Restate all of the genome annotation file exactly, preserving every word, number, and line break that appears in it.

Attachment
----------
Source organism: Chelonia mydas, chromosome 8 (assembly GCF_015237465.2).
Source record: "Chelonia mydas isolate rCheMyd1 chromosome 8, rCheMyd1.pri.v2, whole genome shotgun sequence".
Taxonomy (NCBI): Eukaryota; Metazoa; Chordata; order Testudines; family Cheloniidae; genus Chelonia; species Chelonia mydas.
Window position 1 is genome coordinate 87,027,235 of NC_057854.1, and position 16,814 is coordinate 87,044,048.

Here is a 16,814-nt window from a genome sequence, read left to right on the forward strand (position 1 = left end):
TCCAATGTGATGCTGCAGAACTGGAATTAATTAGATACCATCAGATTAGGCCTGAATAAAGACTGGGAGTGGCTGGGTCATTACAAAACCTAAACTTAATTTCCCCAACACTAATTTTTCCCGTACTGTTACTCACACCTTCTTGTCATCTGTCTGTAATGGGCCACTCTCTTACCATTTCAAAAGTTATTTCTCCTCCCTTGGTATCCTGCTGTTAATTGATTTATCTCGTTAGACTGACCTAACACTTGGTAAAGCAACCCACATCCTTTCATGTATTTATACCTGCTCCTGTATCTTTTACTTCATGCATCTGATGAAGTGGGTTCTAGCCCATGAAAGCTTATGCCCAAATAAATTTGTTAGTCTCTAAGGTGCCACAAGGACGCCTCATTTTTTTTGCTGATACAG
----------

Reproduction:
Source organism: Chelonia mydas, chromosome 8 (assembly GCF_015237465.2).
Source record: "Chelonia mydas isolate rCheMyd1 chromosome 8, rCheMyd1.pri.v2, whole genome shotgun sequence".
Taxonomy (NCBI): Eukaryota; Metazoa; Chordata; order Testudines; family Cheloniidae; genus Chelonia; species Chelonia mydas.
Window position 1 is genome coordinate 87,027,235 of NC_057854.1, and position 16,814 is coordinate 87,044,048.

Here is a 16,814-nt window from a genome sequence, read left to right on the forward strand (position 1 = left end):
TCCAATGTGATGCTGCAGAACTGGAATTAATTAGATACCATCAGATTAGGCCTGAATAAAGACTGGGAGTGGCTGGGTCATTACAAAACCTAAACTTAATTTCCCCAACACTAATTTTTCCCGTACTGTTACTCACACCTTCTTGTCATCTGTCTGTAATGGGCCACTCTCTTACCATTTCAAAAGTTATTTCTCCTCCCTTGGTATCCTGCTGTTAATTGATTTATCTCGTTAGACTGACCTAACACTTGGTAAAGCAACCCACATCCTTTCATGTATTTATACCTGCTCCTGTATCTTTTACTTCATGCATCTGATGAAGTGGGTTCTAGCCCATGAAAGCTTATGCCCAAATAAATTTGTTAGTCTCTAAGGTGCCACAAGGACGCCTCATTTTTTTTGCTGATACAG